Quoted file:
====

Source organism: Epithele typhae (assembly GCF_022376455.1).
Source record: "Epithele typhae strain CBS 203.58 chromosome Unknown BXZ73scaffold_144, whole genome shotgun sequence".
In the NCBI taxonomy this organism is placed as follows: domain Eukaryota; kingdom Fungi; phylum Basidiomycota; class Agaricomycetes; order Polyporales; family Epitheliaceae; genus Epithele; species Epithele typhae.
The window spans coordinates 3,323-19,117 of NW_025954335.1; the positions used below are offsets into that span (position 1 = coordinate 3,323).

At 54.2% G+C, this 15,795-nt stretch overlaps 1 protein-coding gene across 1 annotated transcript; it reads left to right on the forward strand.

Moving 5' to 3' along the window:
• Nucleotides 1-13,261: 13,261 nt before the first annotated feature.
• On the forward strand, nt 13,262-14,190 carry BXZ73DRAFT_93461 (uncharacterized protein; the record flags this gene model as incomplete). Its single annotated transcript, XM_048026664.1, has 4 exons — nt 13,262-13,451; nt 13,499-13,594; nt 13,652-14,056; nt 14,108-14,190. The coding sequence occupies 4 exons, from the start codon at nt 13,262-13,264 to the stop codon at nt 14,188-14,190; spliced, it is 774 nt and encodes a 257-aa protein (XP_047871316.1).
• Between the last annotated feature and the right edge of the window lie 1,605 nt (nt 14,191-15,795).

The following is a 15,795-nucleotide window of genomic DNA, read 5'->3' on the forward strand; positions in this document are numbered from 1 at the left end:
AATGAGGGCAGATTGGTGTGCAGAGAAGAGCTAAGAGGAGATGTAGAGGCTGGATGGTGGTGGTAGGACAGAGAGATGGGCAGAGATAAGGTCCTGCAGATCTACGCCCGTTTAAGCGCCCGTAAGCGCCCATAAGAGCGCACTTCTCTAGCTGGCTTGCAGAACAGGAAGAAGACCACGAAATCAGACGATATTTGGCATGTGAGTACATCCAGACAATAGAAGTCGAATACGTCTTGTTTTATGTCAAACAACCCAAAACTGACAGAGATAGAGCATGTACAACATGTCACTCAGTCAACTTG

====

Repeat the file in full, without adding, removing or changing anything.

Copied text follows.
Source organism: Epithele typhae (assembly GCF_022376455.1).
Source record: "Epithele typhae strain CBS 203.58 chromosome Unknown BXZ73scaffold_144, whole genome shotgun sequence".
In the NCBI taxonomy this organism is placed as follows: domain Eukaryota; kingdom Fungi; phylum Basidiomycota; class Agaricomycetes; order Polyporales; family Epitheliaceae; genus Epithele; species Epithele typhae.
The window spans coordinates 3,323-19,117 of NW_025954335.1; the positions used below are offsets into that span (position 1 = coordinate 3,323).

At 54.2% G+C, this 15,795-nt stretch overlaps 1 protein-coding gene across 1 annotated transcript; it reads left to right on the forward strand.

Moving 5' to 3' along the window:
• Nucleotides 1-13,261: 13,261 nt before the first annotated feature.
• On the forward strand, nt 13,262-14,190 carry BXZ73DRAFT_93461 (uncharacterized protein; the record flags this gene model as incomplete). Its single annotated transcript, XM_048026664.1, has 4 exons — nt 13,262-13,451; nt 13,499-13,594; nt 13,652-14,056; nt 14,108-14,190. The coding sequence occupies 4 exons, from the start codon at nt 13,262-13,264 to the stop codon at nt 14,188-14,190; spliced, it is 774 nt and encodes a 257-aa protein (XP_047871316.1).
• Between the last annotated feature and the right edge of the window lie 1,605 nt (nt 14,191-15,795).

The following is a 15,795-nucleotide window of genomic DNA, read 5'->3' on the forward strand; positions in this document are numbered from 1 at the left end:
AATGAGGGCAGATTGGTGTGCAGAGAAGAGCTAAGAGGAGATGTAGAGGCTGGATGGTGGTGGTAGGACAGAGAGATGGGCAGAGATAAGGTCCTGCAGATCTACGCCCGTTTAAGCGCCCGTAAGCGCCCATAAGAGCGCACTTCTCTAGCTGGCTTGCAGAACAGGAAGAAGACCACGAAATCAGACGATATTTGGCATGTGAGTACATCCAGACAATAGAAGTCGAATACGTCTTGTTTTATGTCAAACAACCCAAAACTGACAGAGATAGAGCATGTACAACATGTCACTCAGTCAACTTG